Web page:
Muscling our way down the aisle of an Airbus 320, Studley and i were pretty happy to have wrangled seats on the same flight home after a weekend getaway. Even though Row 35 is not exactly prime real estate? i was glad to have a chance to drool on the shoulder i know, rather than the shoulder of a stranger.
We stowed our bags and got comfortable while we waited for the other 98 passengers to board the overstuffed plane. One of the few perks of “kiss my ass” status on an airline? Early boarding. This means you can stow a bag in the overhead bin before they are crammed full.
We were mildly entertained as a raucous family of four occupied Row 34 – a mother, probably about my age, her two adult sons, and the cute blonde girlfriend of one of the sons. Mom and one of the brothers were across the aisle, and the young couple parked directly in front of us. Wearing a cocked baseball cap, he was channeling his inner Jersey Shore goomba. Badly. But they were having fun, horsing around and playing.
As expected, the overhead bins were soon filled. People struggled to stuff bags into the few remaining voids. As we prepared for push-back, the flight attendant offered a warning: “Ladies and gentlemen, some of these bins will not close! If we have to pull your bag and check it, there will be a fee. Please do your best to get your bags into the overhead compartments!”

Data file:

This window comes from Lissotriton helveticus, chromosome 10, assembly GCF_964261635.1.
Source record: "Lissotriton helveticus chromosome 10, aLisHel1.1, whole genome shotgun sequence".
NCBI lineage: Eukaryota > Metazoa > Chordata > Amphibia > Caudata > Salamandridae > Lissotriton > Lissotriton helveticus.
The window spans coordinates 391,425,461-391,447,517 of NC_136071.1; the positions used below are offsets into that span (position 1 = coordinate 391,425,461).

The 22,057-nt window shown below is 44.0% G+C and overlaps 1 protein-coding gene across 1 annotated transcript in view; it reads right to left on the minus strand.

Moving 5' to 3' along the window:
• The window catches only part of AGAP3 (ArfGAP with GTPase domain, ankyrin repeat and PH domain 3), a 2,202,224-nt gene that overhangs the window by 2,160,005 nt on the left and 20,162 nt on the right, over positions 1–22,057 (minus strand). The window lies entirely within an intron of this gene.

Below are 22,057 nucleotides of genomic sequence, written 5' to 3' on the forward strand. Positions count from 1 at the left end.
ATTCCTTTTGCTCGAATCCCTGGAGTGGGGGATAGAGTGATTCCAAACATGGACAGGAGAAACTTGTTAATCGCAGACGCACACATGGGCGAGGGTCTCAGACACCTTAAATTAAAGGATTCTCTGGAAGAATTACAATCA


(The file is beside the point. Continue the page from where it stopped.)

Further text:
The bin over Row 34 was in obvious violation. A late arrival in Row 33 had hopefully put his small roller bag into the compartment, directly under a hinge. There was no way the door would close.
The young man in front of us decided to help. Standing up, and making a rather big deal out of it, he tried to force the door to close. When it didn’t break, or close, he then began chiding the owner of the protruding suitcase that he’d better deal with it…
“Yo, brother! You’re gonna need to do somethin’ about the bag! They’ll delay the flight if you can’t get it closed!”
The passenger in Row 33 got back up and started trying to rearrange the bags in the compartment. He tried to stow the bag. The goomba felt compelled to provide running commentary and advice.
“Move that little one, dude. Turn it around baby! No, other way, fella – it’s like Jenga, baby. JENGA! Move the blocks. No, other way. Geez, you never play Jenga?”
It went on. Louder and louder.
Meanwhile, a man across the aisle in Row 36 stood up and checked for space in the bin over his head. i had noticed this man when he boarded – primarily because of the amount of blue ink on his hands and knuckles. Prison tattoos. Including the teardrop* under his right eye. Without saying a word, he cleared space for another bag.
Goomba got louder and Row 33 passenger became a little more frantic. Studley got his attention and pointed to the space over Row 36, now cleared. Problem solved. Both Studley and i caught the attention of the quiet man in Row 36 and thanked him.
Goomba wasn’t quite done, though.
“There ya go, baby! Stick with me! I got ya covered!”
beautiful image found here
* May be legend, but it is believed that a tear drop tattoo signifies that the bearer has taken a life. There are other possible meanings. But the blue ink? Definitely implies time behind bars.